We don't like the idea of a reflex becuase it violates the Harvard law. (any other reasons why?) When I prick the foot of a person who's spine has been cut they will not always pull it back or pull it back in the same way... however, that they can pull the foot back even though they cannot feel the foot implies that neurons can function in simplest terms wihtout connection (input from or output to) the rest of the NS. TO pull the foot back takes only a sensory neuron connected to a motor neuron. So this means that a neuron doesn't need to be apart of the biggest box in order to perform it's function and also, it can exhibit the Harvard law inconsistency as an indiivdual or very small group of 2. So the Law is active at the micro and macro level.

In Buddhist philosophy we spoke sopme about the issue of free will. the issue of mind/brain split comes up, and it is taken for granted by many that "science" sees the brain as a big computer. cut and dry--they have taken the soul out of man. There must be a mind a locus of free will, where "I" exist. it would seem that free will could be explained in terms of the harvard law...neurons will fire randomly or not at all sometimes for "no good reason" except that they damn well don't want to. perhaps we have found the ghost in the machine.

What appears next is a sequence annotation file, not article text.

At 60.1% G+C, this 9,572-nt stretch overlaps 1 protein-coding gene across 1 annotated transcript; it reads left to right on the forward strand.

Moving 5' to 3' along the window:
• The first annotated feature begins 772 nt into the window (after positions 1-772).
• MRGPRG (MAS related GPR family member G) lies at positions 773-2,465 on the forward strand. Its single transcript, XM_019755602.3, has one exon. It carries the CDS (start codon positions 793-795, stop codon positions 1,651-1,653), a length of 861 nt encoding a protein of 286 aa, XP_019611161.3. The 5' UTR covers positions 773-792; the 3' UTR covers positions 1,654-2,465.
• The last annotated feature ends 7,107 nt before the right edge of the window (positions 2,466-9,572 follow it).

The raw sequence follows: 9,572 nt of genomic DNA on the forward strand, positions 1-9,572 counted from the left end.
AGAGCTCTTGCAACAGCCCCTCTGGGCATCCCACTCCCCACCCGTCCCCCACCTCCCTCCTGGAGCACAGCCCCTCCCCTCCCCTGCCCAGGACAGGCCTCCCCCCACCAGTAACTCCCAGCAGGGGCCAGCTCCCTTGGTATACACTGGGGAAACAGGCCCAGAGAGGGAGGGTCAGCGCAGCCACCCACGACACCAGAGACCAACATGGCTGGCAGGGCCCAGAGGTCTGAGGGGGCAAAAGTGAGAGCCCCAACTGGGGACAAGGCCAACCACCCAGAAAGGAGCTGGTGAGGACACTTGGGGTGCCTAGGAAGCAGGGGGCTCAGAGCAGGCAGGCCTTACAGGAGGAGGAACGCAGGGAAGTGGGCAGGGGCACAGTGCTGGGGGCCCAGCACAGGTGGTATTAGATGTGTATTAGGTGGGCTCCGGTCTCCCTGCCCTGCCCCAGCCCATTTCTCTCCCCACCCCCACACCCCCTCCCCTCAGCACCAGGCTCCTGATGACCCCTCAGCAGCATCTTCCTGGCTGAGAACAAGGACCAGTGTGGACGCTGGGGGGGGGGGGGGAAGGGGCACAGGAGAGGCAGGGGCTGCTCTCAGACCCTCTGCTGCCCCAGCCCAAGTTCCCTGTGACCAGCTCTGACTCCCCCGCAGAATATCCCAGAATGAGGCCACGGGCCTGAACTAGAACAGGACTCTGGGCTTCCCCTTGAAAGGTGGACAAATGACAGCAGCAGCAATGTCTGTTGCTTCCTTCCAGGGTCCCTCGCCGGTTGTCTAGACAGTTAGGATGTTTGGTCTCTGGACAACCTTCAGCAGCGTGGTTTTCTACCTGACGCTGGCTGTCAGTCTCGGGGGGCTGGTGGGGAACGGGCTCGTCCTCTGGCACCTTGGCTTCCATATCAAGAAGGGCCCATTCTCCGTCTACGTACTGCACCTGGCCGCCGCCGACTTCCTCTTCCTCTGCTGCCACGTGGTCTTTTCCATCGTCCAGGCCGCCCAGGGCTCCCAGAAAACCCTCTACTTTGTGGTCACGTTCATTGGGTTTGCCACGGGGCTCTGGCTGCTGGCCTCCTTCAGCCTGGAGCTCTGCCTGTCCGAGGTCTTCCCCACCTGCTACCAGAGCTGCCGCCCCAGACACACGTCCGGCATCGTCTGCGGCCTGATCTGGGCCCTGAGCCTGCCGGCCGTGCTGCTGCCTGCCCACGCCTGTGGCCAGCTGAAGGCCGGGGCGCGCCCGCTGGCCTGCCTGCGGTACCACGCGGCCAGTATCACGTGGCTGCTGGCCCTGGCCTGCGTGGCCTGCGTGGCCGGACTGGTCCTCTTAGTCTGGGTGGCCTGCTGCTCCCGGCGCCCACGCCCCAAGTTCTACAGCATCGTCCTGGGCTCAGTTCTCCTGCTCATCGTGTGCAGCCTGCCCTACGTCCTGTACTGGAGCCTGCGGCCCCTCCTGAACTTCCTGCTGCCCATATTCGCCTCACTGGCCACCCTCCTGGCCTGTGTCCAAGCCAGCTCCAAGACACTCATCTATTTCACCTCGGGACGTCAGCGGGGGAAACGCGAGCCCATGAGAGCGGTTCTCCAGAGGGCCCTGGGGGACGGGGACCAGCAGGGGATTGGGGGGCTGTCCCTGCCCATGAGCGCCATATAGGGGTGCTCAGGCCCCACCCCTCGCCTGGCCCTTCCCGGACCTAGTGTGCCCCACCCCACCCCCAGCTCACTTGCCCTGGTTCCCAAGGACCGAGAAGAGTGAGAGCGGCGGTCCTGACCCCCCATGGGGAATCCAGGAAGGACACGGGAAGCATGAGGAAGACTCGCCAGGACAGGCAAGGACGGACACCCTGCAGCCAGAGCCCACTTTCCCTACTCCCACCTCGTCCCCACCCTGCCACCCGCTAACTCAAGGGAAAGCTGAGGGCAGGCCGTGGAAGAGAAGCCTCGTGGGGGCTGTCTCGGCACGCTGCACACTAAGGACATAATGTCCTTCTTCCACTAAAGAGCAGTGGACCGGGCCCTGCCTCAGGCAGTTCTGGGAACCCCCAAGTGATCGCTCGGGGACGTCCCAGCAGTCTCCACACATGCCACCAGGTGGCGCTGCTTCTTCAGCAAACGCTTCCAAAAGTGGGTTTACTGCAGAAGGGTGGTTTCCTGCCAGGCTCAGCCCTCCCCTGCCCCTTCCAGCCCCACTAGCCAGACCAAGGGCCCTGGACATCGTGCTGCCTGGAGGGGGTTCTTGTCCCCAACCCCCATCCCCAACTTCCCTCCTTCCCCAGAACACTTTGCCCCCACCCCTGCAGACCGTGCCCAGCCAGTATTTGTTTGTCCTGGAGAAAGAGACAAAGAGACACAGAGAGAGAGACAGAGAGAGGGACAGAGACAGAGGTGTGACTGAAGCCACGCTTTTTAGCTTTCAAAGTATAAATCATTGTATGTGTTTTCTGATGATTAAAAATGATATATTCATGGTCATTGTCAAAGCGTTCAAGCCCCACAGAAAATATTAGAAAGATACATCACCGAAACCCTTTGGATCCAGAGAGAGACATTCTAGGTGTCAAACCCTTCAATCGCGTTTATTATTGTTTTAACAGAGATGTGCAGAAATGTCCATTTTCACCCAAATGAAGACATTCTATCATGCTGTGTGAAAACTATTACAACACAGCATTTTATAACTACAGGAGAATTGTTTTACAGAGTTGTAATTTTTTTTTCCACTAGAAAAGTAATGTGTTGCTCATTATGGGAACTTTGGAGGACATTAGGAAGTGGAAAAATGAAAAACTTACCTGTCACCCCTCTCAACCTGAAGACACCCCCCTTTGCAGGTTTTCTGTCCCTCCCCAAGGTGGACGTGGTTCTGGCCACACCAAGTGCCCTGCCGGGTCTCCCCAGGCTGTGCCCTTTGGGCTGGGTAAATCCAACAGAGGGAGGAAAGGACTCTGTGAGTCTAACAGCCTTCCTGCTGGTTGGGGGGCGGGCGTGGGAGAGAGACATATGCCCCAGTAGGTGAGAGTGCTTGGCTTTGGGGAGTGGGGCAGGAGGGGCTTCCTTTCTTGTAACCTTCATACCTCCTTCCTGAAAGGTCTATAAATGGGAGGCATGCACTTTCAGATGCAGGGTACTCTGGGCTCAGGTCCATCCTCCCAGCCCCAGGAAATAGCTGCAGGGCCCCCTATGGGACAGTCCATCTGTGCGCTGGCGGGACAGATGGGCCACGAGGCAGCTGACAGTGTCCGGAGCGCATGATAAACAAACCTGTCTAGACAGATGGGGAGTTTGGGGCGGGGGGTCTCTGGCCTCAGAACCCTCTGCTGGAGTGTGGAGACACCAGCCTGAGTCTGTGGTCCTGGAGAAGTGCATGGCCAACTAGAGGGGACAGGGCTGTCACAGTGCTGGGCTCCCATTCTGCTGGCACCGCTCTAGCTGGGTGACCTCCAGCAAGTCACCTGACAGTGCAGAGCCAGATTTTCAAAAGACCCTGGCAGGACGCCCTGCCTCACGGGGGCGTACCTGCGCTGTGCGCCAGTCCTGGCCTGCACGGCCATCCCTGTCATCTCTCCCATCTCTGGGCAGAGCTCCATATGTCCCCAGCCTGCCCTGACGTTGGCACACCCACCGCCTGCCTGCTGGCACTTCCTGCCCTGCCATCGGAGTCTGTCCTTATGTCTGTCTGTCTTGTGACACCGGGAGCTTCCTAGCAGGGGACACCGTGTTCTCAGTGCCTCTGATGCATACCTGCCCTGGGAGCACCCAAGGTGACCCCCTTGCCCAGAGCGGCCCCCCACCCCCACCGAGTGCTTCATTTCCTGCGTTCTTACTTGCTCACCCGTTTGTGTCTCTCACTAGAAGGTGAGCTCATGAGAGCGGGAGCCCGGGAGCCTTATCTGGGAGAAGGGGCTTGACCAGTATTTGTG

Nice question. Yes, there are more reasons than the Harvard Law to not like "reflexes", but I hadn't thought of the issue quite that way. Can work on it together. Reflexes tend to make one think of simple paths through the nervous system, rather than, as we'll see even more of, distributed processing systems with important parallel and recurrent pathes. That a beginning? Along which lines, pulling foot back requires MUCH more than a sensory neuron connected to a motor neuron, for reasons we'll come to (LOTS of muscles, need to be active in right pattern). But yes, groups of neurons can indeed work independently of other boxes. Whether they exhbit, at that level, the Harvard Law is another very interesting question, one we're actually doing some experiments on. No simple answer, but individual neurons do indeed exhibit "noise". And yes, I think that is an important part of finding the ghost in the machine. A PART. PG